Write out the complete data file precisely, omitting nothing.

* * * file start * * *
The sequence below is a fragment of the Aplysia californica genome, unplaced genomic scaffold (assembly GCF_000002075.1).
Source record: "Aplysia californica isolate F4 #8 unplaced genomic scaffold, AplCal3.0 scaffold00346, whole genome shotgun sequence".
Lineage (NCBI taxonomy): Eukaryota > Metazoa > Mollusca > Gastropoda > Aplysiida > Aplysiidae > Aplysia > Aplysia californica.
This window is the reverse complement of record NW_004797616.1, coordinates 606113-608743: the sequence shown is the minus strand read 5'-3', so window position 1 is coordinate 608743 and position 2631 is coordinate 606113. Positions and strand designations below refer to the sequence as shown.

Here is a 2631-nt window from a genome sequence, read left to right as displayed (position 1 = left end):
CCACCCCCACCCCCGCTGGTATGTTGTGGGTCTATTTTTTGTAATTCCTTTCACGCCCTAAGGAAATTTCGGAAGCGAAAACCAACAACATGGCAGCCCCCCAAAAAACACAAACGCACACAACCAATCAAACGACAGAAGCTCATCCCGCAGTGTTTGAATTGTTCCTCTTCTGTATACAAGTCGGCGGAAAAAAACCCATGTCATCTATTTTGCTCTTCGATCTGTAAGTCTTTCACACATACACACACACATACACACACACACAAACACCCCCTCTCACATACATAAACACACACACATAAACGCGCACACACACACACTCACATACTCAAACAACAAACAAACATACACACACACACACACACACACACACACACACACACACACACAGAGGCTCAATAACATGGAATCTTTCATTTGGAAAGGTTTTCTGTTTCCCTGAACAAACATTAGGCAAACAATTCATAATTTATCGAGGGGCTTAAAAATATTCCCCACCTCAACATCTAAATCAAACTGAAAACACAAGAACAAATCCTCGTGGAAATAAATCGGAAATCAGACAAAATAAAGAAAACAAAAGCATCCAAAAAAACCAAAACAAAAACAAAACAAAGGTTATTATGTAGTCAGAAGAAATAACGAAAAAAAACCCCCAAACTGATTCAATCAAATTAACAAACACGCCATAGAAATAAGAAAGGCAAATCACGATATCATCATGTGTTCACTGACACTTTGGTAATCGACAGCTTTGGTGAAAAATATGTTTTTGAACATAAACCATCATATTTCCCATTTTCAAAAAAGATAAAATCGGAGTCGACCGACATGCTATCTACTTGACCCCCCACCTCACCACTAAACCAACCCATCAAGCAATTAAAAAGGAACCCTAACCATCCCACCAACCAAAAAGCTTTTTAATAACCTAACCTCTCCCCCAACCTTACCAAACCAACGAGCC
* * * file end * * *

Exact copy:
The sequence below is a fragment of the Aplysia californica genome, unplaced genomic scaffold (assembly GCF_000002075.1).
Source record: "Aplysia californica isolate F4 #8 unplaced genomic scaffold, AplCal3.0 scaffold00346, whole genome shotgun sequence".
Lineage (NCBI taxonomy): Eukaryota > Metazoa > Mollusca > Gastropoda > Aplysiida > Aplysiidae > Aplysia > Aplysia californica.
This window is the reverse complement of record NW_004797616.1, coordinates 606113-608743: the sequence shown is the minus strand read 5'-3', so window position 1 is coordinate 608743 and position 2631 is coordinate 606113. Positions and strand designations below refer to the sequence as shown.

Here is a 2631-nt window from a genome sequence, read left to right as displayed (position 1 = left end):
CCACCCCCACCCCCGCTGGTATGTTGTGGGTCTATTTTTTGTAATTCCTTTCACGCCCTAAGGAAATTTCGGAAGCGAAAACCAACAACATGGCAGCCCCCCAAAAAACACAAACGCACACAACCAATCAAACGACAGAAGCTCATCCCGCAGTGTTTGAATTGTTCCTCTTCTGTATACAAGTCGGCGGAAAAAAACCCATGTCATCTATTTTGCTCTTCGATCTGTAAGTCTTTCACACATACACACACACATACACACACACACAAACACCCCCTCTCACATACATAAACACACACACATAAACGCGCACACACACACACTCACATACTCAAACAACAAACAAACATACACACACACACACACACACACACACACACACACACACACACAGAGGCTCAATAACATGGAATCTTTCATTTGGAAAGGTTTTCTGTTTCCCTGAACAAACATTAGGCAAACAATTCATAATTTATCGAGGGGCTTAAAAATATTCCCCACCTCAACATCTAAATCAAACTGAAAACACAAGAACAAATCCTCGTGGAAATAAATCGGAAATCAGACAAAATAAAGAAAACAAAAGCATCCAAAAAAACCAAAACAAAAACAAAACAAAGGTTATTATGTAGTCAGAAGAAATAACGAAAAAAAACCCCCAAACTGATTCAATCAAATTAACAAACACGCCATAGAAATAAGAAAGGCAAATCACGATATCATCATGTGTTCACTGACACTTTGGTAATCGACAGCTTTGGTGAAAAATATGTTTTTGAACATAAACCATCATATTTCCCATTTTCAAAAAAGATAAAATCGGAGTCGACCGACATGCTATCTACTTGACCCCCCACCTCACCACTAAACCAACCCATCAAGCAATTAAAAAGGAACCCTAACCATCCCACCAACCAAAAAGCTTTTTAATAACCTAACCTCTCCCCCAACCTTACCAAACCAACGAGCC